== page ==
There’s no denying it: processed meat has a bad rep. Linked to a range of serious health issues, including heart disease, obesity, cancer and even an increased risk of early death, the pitfalls of too much processed meat can’t be ignored. But is it yet more speculative scaremongering or do you really need to strike it off your shopping list?
So what's a processed meat?
In a nutshell, processed meats, are meats that have been smoked, cured, salted or treated with preservatives.
Processed meats come in a number of guises. Wafer thin turkey ham, pre-prepared chicken chunks and ham slices from who knows where, and let’s not forget, tinned hot dogs.
Then there’s charcuterie: Spanish chorizo, four-month matured air dried salami and smoky prosciutto; maple-cured bacon; peppercorn studded sausages and long strips of trendy beef jerky.
One set definitely feels more premium but they’re all still processed meats.
Are they all the same?
There is a difference between a matured slice of prosciutto and a hyper-processed supermarket luncheon meat but not fundamentally.
Whether a processed meat is produced in a high-tech, colossal factory or a rural hill farm in Iberia, they’re all made with less-desirable cuts of meat from various animals. In all likelihood, one slice of salami could contain various scraps from scores of different pigs.
Whilst smoking, curing and salting are traditional methods for preserving meat, whatever the product: all are seasoned with spices, sugar and preserving agents.
This means, all processed meats are loaded with extra fat, salt, sugar and additives. So no matter the price, curing process or quality credentials: in terms of the effects on the body, these products are essentially the same.
What are the health risks?
Processed meats are nutritionally poor. Whilst you might think you’re adding more protein to your diet, filling up on processed meat certainly won’t do your health any favours.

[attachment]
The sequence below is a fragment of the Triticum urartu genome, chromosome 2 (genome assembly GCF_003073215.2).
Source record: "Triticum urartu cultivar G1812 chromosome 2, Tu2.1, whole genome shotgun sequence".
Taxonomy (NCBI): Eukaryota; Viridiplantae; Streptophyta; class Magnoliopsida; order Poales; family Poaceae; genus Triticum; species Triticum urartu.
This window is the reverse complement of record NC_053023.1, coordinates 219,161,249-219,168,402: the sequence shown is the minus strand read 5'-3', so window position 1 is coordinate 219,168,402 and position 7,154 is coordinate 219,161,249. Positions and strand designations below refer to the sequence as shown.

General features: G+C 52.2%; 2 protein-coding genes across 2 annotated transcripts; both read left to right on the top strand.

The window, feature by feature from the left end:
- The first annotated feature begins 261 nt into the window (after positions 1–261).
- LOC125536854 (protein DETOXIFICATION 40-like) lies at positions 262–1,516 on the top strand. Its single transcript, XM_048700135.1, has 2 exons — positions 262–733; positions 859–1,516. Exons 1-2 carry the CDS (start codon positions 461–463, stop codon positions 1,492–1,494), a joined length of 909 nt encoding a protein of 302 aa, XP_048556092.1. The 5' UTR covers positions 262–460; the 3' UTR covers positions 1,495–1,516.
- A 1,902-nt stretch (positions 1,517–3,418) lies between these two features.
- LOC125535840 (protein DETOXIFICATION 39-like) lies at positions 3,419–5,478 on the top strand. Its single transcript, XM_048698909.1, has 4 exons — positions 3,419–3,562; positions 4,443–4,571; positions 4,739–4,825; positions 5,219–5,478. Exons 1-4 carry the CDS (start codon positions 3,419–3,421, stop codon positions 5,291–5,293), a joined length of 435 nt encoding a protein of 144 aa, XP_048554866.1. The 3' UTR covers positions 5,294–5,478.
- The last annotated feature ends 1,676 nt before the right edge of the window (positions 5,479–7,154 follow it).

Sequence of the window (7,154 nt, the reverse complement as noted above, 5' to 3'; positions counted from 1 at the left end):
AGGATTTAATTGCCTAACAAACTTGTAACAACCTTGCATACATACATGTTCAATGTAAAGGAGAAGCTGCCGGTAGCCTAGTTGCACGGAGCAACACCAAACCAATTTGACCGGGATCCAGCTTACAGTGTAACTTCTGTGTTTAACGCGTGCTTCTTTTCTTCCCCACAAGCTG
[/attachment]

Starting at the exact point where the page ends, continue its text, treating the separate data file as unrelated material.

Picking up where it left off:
When meat is processed by smoking, curing, salting or by the addition of preservatives, cancer-causing substances, called carcinogens, can be formed. According to research by the World Cancer Research Fund, these substances can damage cells in the body, which lead to the development of cancers. Not to mention a significant higher risk of heart disease and diabetes. Grim stuff.
Should I be eating it?
You can still enjoy processed meats without the fear of long-term health problems, as long as it’s in moderation. A sausage sandwich here and there, a charcuterie tapas platter over a glass of wine are perfectly fine once in a while, but definitely not every day.
Although there is a lot of research that suggests processed meats are harmful to your genetic makeup, lifestyle choices can be equally important. If your diet is high in vegetables, fruits and whole foods then a few slices of salami aren’t going to hurt anyone but if you tuck into a ‘reformed ham’ sandwich every day, it may be worthwhile to look at the alternatives.
What can I eat instead?
It doesn’t have to be meat-free or boring. Our advice: it’s best to go homemade. It may seem like a lot of hassle but you’ll be surprised how little time and effort it takes to make standard meat delicious.
Spice your pork chops with paprika; butterfly grill chicken breast or try frying thinly sliced strips of beef. Make your own spice rub with black pepper, ginger, salt and coriander and rustle up unbelievably flavoursome tuna steaks and grilled salmon.
If it all sounds a bit pricey for a lunchtime meal, opt for meats that have been cut from the bone. Whilst, ham slices from the butcher’s counter are still processed, they are less processed than the pseudo-meat you’ll find pre-packaged on the luncheon meat aisle.
The bottom line
Eat processed meats in moderation. Whilst that Italian-spiced chorizo might be tempting, it’s still a processed meat. Don’t be fooled by the premium packaging and cosmopolitan allure. Whether it’s a tinned hot dog or Germany’s finest bratwurst, a processed meat is still a processed meat.